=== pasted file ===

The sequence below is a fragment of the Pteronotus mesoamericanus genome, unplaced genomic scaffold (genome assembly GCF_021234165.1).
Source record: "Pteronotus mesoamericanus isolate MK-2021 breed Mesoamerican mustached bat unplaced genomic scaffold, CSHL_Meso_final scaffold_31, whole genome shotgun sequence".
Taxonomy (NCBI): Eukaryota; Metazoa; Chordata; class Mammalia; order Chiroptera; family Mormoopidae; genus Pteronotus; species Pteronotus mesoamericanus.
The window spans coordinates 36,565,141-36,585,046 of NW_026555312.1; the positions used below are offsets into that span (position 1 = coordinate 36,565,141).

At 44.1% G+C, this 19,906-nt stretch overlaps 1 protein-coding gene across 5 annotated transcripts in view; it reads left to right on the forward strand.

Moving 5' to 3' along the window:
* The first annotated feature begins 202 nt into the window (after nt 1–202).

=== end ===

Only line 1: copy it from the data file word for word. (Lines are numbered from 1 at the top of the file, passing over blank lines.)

The sequence below is a fragment of the Pteronotus mesoamericanus genome, unplaced genomic scaffold (genome assembly GCF_021234165.1).